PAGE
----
The filter circuit 7 for forming a pair of pseudostereo signals SR, SL from a single stereophonic signal S can be very simple, for example, as shown in FIG. 7. The circuit of FIG. 7 is known from a publication of The Audio Engineering Society entitled "Stereophonic Techniques--An Anthology of Reprinted Articles on Stereophonic Techniques" (New York, 1986), pages 64 to 69. This is a reprint of an article by M. R. Schroeder, "An Artificial Stereophonic Effect Obtained from a Single Audio Signal," JAES, Vol. 6, No. 2, pages 74 to 79 (April 1958). The same article also describes the improved circuits of FIGS. 8 and 9. The circuit of FIG. 7 is described in more detail below.
FIG. 4 shows the stereo-base-widening circuit of the stereo-modification circuit 4 of FIGS. 2 and 3. The directional effect for the left or right signal L1, R1 is enhanced by coupling the higher frequency components, which are important for the three-dimensional impression, into the respective other channel in antiphase. This coupling is effected through a first combination stage K1 and a second combination stage K2, respectively. The signal components are filtered by respective high-pass filters HP and weighted with the factor k by a multiplier M. The antiphase condition is established simply by implementing each of the two combiners K1, K2 with a subtracter whose subtrahend input is supplied with the high-pass-filtered signal from the opposite channel.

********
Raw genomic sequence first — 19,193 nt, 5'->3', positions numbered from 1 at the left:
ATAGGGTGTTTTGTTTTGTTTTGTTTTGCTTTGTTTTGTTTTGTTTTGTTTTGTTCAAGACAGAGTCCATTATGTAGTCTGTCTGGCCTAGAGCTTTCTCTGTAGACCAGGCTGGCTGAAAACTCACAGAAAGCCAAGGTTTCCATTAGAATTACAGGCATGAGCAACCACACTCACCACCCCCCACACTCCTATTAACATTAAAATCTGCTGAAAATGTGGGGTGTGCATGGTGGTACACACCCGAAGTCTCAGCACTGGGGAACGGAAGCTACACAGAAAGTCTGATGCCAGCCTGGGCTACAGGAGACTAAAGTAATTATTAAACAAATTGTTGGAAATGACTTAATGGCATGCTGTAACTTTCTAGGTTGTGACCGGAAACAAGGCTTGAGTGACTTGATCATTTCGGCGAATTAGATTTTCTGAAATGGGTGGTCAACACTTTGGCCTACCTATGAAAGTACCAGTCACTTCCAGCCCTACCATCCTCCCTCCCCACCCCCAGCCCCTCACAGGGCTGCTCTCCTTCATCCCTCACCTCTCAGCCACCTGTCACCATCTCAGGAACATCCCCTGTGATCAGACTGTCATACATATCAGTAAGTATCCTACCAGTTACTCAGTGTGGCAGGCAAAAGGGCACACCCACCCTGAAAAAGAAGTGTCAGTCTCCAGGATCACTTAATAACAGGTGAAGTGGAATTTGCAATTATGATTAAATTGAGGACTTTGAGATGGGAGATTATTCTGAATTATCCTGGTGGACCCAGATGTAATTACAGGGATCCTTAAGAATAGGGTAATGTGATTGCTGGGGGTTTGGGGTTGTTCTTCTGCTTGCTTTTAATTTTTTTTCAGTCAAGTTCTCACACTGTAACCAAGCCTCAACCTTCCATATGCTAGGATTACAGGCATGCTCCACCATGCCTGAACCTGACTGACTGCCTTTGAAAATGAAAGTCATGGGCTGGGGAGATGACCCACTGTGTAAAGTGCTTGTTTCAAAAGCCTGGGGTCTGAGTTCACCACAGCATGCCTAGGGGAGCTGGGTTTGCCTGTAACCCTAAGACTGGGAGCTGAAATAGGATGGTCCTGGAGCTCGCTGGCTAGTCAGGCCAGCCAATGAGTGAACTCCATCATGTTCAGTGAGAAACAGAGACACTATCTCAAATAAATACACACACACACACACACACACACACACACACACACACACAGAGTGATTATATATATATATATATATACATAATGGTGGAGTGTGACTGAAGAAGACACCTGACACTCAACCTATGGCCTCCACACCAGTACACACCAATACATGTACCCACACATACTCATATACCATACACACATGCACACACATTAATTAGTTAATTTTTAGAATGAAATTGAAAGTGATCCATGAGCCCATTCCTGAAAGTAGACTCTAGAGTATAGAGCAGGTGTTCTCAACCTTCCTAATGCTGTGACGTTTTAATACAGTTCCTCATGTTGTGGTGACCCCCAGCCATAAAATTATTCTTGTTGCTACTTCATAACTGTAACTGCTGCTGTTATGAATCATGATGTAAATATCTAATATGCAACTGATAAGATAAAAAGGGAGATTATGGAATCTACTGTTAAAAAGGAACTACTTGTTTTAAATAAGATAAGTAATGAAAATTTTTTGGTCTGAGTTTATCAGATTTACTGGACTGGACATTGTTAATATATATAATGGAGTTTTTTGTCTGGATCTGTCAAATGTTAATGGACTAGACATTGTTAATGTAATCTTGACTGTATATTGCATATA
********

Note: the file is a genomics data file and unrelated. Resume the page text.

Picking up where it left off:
FIG. 5 shows another embodiment for the stereo-base-widening circuit 4. This circuit includes an adder (ad) whose output signal L+R is the sum of the left and right signals L, R. The sum value represents the signal component which actually does not contain any directional information. A signal component is determined from this sum value with a high-pass filter HP and a multiplier M, and subtracted from the right and left signals R, L. Each of the two modified stereo signals R1, L1 thus contains a smaller common signal L+R, so that the two signal sources seem to move apart without the actual positions of the loudspeakers being changed.